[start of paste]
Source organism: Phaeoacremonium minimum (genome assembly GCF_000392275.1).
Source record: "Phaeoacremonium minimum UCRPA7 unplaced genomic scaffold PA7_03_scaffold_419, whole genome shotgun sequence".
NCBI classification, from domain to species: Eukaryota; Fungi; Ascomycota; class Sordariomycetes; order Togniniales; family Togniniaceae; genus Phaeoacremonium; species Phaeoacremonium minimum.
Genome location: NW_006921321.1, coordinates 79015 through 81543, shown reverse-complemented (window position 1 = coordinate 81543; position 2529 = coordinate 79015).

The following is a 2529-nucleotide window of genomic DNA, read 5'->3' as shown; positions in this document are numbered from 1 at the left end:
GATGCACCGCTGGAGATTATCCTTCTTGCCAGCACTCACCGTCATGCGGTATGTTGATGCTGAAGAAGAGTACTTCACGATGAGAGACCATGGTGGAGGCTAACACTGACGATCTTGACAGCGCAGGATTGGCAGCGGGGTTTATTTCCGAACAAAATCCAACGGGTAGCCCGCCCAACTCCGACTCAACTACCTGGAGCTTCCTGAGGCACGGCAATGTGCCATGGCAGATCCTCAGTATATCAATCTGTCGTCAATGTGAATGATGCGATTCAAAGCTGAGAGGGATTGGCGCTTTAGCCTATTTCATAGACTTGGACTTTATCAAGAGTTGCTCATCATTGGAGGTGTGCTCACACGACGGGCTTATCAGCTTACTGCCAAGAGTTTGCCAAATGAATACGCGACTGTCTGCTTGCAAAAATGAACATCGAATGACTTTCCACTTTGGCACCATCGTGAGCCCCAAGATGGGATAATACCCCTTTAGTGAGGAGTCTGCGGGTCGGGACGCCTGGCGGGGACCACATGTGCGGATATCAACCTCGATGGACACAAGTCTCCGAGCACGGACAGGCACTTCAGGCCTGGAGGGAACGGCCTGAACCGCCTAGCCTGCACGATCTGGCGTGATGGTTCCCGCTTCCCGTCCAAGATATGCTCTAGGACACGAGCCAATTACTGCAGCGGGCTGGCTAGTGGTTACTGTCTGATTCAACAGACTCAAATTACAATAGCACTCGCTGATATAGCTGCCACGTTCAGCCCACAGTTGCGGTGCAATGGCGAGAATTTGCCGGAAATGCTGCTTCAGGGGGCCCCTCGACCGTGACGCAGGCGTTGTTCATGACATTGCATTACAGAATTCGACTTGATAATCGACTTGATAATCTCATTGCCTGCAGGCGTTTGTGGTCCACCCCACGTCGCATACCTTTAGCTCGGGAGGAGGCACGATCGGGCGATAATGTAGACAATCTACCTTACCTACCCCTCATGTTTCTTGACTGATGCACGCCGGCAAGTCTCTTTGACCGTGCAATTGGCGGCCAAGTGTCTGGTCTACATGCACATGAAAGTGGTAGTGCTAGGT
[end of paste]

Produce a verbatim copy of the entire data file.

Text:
Source organism: Phaeoacremonium minimum (genome assembly GCF_000392275.1).
Source record: "Phaeoacremonium minimum UCRPA7 unplaced genomic scaffold PA7_03_scaffold_419, whole genome shotgun sequence".
NCBI classification, from domain to species: Eukaryota; Fungi; Ascomycota; class Sordariomycetes; order Togniniales; family Togniniaceae; genus Phaeoacremonium; species Phaeoacremonium minimum.
Genome location: NW_006921321.1, coordinates 79015 through 81543, shown reverse-complemented (window position 1 = coordinate 81543; position 2529 = coordinate 79015).

The following is a 2529-nucleotide window of genomic DNA, read 5'->3' as shown; positions in this document are numbered from 1 at the left end:
GATGCACCGCTGGAGATTATCCTTCTTGCCAGCACTCACCGTCATGCGGTATGTTGATGCTGAAGAAGAGTACTTCACGATGAGAGACCATGGTGGAGGCTAACACTGACGATCTTGACAGCGCAGGATTGGCAGCGGGGTTTATTTCCGAACAAAATCCAACGGGTAGCCCGCCCAACTCCGACTCAACTACCTGGAGCTTCCTGAGGCACGGCAATGTGCCATGGCAGATCCTCAGTATATCAATCTGTCGTCAATGTGAATGATGCGATTCAAAGCTGAGAGGGATTGGCGCTTTAGCCTATTTCATAGACTTGGACTTTATCAAGAGTTGCTCATCATTGGAGGTGTGCTCACACGACGGGCTTATCAGCTTACTGCCAAGAGTTTGCCAAATGAATACGCGACTGTCTGCTTGCAAAAATGAACATCGAATGACTTTCCACTTTGGCACCATCGTGAGCCCCAAGATGGGATAATACCCCTTTAGTGAGGAGTCTGCGGGTCGGGACGCCTGGCGGGGACCACATGTGCGGATATCAACCTCGATGGACACAAGTCTCCGAGCACGGACAGGCACTTCAGGCCTGGAGGGAACGGCCTGAACCGCCTAGCCTGCACGATCTGGCGTGATGGTTCCCGCTTCCCGTCCAAGATATGCTCTAGGACACGAGCCAATTACTGCAGCGGGCTGGCTAGTGGTTACTGTCTGATTCAACAGACTCAAATTACAATAGCACTCGCTGATATAGCTGCCACGTTCAGCCCACAGTTGCGGTGCAATGGCGAGAATTTGCCGGAAATGCTGCTTCAGGGGGCCCCTCGACCGTGACGCAGGCGTTGTTCATGACATTGCATTACAGAATTCGACTTGATAATCGACTTGATAATCTCATTGCCTGCAGGCGTTTGTGGTCCACCCCACGTCGCATACCTTTAGCTCGGGAGGAGGCACGATCGGGCGATAATGTAGACAATCTACCTTACCTACCCCTCATGTTTCTTGACTGATGCACGCCGGCAAGTCTCTTTGACCGTGCAATTGGCGGCCAAGTGTCTGGTCTACATGCACATGAAAGTGGTAGTGCTAGGT